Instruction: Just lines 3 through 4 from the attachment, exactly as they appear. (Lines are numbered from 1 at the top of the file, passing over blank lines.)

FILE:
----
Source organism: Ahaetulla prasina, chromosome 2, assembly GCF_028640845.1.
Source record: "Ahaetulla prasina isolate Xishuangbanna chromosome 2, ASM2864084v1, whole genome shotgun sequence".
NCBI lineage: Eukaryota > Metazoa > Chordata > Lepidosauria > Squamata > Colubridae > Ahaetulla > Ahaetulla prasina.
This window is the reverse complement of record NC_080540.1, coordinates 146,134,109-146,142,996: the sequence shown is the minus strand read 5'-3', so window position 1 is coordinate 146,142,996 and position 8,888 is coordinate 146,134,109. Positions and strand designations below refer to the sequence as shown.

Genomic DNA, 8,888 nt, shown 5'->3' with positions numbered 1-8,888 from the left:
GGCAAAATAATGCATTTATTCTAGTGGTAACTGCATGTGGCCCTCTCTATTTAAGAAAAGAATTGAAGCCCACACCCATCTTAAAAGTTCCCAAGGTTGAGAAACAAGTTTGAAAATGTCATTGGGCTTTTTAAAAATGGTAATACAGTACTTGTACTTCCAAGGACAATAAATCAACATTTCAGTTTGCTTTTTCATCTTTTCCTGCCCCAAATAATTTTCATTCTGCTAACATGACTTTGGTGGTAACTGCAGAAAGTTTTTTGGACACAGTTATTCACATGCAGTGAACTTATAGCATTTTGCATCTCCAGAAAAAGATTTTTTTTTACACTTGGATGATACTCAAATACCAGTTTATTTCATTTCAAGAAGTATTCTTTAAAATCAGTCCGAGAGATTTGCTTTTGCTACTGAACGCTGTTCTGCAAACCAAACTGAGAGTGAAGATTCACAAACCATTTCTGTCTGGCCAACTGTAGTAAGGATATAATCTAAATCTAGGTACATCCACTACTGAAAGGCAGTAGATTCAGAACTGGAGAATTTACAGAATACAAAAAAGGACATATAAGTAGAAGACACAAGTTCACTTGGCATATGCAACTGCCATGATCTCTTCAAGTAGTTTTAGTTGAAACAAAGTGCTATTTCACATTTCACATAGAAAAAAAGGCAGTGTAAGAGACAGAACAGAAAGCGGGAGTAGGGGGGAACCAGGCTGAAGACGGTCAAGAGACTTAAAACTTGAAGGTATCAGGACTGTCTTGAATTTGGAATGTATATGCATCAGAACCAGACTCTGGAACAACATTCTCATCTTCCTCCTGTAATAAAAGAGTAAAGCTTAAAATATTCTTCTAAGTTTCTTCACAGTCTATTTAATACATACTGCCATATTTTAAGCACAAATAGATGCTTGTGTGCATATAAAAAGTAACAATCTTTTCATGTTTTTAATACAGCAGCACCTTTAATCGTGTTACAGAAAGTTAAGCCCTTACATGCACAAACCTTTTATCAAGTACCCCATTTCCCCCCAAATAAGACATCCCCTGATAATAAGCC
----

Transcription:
NCBI lineage: Eukaryota > Metazoa > Chordata > Lepidosauria > Squamata > Colubridae > Ahaetulla > Ahaetulla prasina.
This window is the reverse complement of record NC_080540.1, coordinates 146,134,109-146,142,996: the sequence shown is the minus strand read 5'-3', so window position 1 is coordinate 146,142,996 and position 8,888 is coordinate 146,134,109. Positions and strand designations below refer to the sequence as shown.